I have referred to being “rage-y” before. Anyone who has ever talked with me knows this is a real thing.
A few things about Christmas make me rage-y.
- Making Advent 24 days long. Whatevs. For my non-Christian-nerd readers, Advent begins four Sundays before Christmas, which means Advent varies in length.
- Removing all Christmas décor a couple days after Christmas and way before Epiphany (January 6th), when it is still technically Christmas (12 days! Of Christmas!).
- People who call that thing people do when they say “Happy Holidays” “the war on Christmas.” Could you please apply that energy to ending economic inequality? Or nuclear proliferation?
- The emphasis on rampant consumerism, and self-gifting. I’m pretty sure a teenage girl didn’t get pregnant out of wedlock and give birth to the baby we know as God’s son to bring peace to all the world just so I could get that flat-screen TV for myself.
- Secular Christmas music focusing on consumption, especially the songs that sexualize Santa Claus. GROSS.
- Trying to enforce happiness on everyone. Seriously. Any therapist worth her or his $110/session fee will tell you that you can’t make other people happy. Any pastor or other professional involved in caring for people worth her or his salt will tell you the holidays aren’t happy for everyone. It has become an incredibly dishonest holiday. This is so blown out of proportion that churches have special services to help people grieve during Advent.
- People with pious pro-life bumper stickers or “I love Jesus” vanity plates on their cars driving like, well, like a**holes through mall parking lots.
When I have blown off a little steam and am less rage-y, I remember there is more to Advent and Christmas than a list of “true” Christian behaviors and beliefs.
Celebrating Thanksgiving weekend through December 25th as Christmas happens in part because it has become cultural, not just religious. People who are not practicing Christians still find meaning in this holiday because of the emphasis on giving and family. There just aren’t many options for people who aren’t Christians to continue with their usual lives on December 24th and 25th, anyway. My dad’s secular Jewish family celebrated Christmas as well as Hanukkah. My Buddhist relatives celebrate Christmas, and some decorate a ficus tree because that is what Siddhartha Gautama (the Gautama Buddha) was sitting under when he achieved enlightenment.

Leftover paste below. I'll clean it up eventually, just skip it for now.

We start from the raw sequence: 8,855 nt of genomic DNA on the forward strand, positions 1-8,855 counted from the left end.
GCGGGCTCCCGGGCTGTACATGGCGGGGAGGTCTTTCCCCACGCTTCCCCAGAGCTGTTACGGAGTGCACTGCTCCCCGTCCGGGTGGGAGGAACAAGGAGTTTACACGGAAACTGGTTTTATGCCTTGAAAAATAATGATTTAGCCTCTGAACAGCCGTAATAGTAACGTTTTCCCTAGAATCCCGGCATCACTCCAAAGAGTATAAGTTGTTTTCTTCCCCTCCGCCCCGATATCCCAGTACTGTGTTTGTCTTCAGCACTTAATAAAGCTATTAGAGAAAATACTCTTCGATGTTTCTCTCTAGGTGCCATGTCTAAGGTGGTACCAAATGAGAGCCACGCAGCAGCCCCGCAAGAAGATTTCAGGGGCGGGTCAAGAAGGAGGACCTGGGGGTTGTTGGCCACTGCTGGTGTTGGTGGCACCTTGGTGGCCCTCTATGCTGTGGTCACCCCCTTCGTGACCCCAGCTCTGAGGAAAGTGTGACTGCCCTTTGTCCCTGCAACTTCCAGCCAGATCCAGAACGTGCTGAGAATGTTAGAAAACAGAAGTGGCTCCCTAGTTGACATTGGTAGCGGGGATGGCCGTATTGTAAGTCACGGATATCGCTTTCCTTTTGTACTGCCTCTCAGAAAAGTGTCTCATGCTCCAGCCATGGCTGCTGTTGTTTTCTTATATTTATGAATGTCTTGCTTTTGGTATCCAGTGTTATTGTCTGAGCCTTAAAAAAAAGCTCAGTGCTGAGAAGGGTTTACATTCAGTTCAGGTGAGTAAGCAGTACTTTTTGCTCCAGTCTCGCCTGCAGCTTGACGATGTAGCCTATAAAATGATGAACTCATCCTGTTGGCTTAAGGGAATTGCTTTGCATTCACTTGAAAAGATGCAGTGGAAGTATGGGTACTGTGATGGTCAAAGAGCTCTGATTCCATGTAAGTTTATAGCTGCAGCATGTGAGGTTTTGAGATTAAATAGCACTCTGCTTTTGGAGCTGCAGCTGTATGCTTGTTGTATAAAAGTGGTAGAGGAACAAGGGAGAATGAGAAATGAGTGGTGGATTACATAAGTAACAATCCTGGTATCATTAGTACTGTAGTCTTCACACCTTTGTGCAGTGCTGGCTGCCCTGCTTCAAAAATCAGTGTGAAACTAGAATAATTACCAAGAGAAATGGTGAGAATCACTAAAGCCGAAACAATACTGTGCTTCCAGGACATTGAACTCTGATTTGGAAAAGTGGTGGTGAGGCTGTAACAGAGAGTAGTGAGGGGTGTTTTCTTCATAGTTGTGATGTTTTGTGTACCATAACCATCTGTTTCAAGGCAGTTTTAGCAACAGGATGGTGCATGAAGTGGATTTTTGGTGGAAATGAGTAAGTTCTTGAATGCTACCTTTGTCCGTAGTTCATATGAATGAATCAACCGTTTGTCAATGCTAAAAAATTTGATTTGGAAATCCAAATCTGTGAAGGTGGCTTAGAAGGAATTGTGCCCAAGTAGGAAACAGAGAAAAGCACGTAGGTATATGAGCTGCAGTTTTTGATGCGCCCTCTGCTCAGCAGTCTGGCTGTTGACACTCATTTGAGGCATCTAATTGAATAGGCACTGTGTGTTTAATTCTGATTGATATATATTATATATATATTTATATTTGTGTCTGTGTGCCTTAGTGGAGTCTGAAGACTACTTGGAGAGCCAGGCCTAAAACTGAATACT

My parents never let us get an Advent calendar involving chocolate. Ours were strictly Bible-verse-only. That way we were built up to anticipate not just Santa, but the day celebrating the birth of Jesus. That was a choice, and many parents will choose differently. Of course, the historical Jesus wasn’t likely born in December. Biblical scholars tell us that all the events in Luke or Matthew did not happen over the course of one or two nights, but a few years. But more important than the facts or the historicity of the claims is the sense of mystery and deep truth at the incredible gift that is Jesus to the world. God enfleshed as a baby. One came who would teach us the most faithful response to God’s love that the world has seen (according to Christians, that is).
There is being a Christian during Christmas the way I often practice it. I avoid malls at all costs, until that moment when I really do need to buy gifts for nieces and grandparents. I call Advent by its proper name. I keep decorations up through Epiphany, in part because it’s Christmas that whole time, and also because my household celebrates Three Kings Day. I refuse to listen to most secular Christmas music. I won’t listen to Christmas music until Advent begins. I denounce the consumer mentality, even while I purchase gifts.
I do not think my way is the best way, or even the most faithful.
Being a Christian during Christmas isn’t just a rigid adherence to the Christian-only traditions of Advent and Christmas. There is perhaps no such thing. Every culture has its own way of expressing these Christian traditions. Being a Christian during Christmas may be letting this be what it is. There is wonder and joy, whether it is about the baby Jesus, or about the ridiculous amount of stuff under the tree, or the parties we attend. There is plenty of pain, for those missing family and friends who are no longer with us, or those who have difficult family relationships, or those who can’t afford to have the shiny Christmas that television shows us is supposedly the norm. Our presence as Christians, realistic and hopeful, loving and generous, sometimes overeating and sometimes over-gifting, gracious and patient, working for a better world for all people, may be the best thing Christians can do. After all, what would baby Jesus do?
Resources for Advent:
A downloadable study for adults
A downloadable study for youth
Being Reformed curriculum
A lovely Christmas book of stories:
By Katherine Paterson, author of Bridge to Terabithia
Her husband is a Presbyterian minister, and she has written these stories for his congregations over the years.